Thank you for the comments; these kinds of contributions end up becoming integrated into future thought pieces in interesting and unpredictable ways. I want to begin here by emphasizing that I’m hardly the first to have written on the topic of libertarianism and the American Catholic Church. Others have done so ahead of me (see for example Daniel Finn, “Libertarian Heresy: The Fundamentalism of Free-Market Theology,”Commonweal, September 08, 2008). Finn’s piece is excellent: it narrows on some crucial questions.
It is of course rather easy to think of political language and imagery as something irrational. What this leaves out, however, is the function of that imagery, as irrational as it may be. Here, we can instructively circle back to the arguments made during the 2012 election, as well as some of the points that continue to be made by the Tea Party and others on the libertarian right. We see the obsessional focus on the possessive individual.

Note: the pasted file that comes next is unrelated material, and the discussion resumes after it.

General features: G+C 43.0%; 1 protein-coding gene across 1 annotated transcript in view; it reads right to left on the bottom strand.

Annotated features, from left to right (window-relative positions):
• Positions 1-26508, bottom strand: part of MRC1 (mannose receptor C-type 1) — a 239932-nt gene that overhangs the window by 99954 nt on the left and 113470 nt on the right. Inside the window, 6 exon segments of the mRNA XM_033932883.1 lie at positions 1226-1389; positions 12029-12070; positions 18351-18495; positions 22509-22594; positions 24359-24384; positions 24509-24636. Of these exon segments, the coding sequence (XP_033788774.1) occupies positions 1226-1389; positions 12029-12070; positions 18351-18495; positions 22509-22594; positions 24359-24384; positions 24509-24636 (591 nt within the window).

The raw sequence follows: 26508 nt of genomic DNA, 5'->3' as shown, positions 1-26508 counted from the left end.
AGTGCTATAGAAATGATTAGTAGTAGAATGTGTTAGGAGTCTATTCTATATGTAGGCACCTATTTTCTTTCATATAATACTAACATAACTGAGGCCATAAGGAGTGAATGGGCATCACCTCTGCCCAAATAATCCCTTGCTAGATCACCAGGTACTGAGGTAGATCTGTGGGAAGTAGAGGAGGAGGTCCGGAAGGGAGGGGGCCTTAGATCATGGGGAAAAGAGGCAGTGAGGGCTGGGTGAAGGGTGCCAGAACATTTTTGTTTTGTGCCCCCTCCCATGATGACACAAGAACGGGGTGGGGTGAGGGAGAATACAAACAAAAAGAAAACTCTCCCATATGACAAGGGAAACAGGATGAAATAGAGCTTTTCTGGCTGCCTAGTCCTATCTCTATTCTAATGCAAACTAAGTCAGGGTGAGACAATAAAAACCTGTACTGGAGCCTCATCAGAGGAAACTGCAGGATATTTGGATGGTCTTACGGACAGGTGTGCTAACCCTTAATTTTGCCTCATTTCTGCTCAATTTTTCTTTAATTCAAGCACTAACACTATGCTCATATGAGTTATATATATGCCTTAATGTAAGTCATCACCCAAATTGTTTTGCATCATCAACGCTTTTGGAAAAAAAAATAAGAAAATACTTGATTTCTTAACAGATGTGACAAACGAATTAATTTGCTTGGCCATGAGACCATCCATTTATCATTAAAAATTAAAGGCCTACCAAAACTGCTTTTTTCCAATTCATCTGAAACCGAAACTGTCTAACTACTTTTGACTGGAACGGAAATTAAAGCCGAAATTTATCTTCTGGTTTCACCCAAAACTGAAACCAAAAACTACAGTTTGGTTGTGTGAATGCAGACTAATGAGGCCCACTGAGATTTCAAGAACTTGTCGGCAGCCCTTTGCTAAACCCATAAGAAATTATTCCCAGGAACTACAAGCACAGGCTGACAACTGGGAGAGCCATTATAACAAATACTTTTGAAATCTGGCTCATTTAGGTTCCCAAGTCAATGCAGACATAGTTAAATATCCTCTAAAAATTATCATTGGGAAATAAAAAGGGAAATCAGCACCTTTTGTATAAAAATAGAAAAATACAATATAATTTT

I’m still thinking and writing about libertarianism, struggling not only with it – that is, to try and understand its origins and ramifications – but also against it. For me, these two things have become tied together. What surprises and alarms me in particular is its hold on some American Catholics; the Church just doesn’t seem to have an historical or conceptual framework that seems amenable to libertarian influence.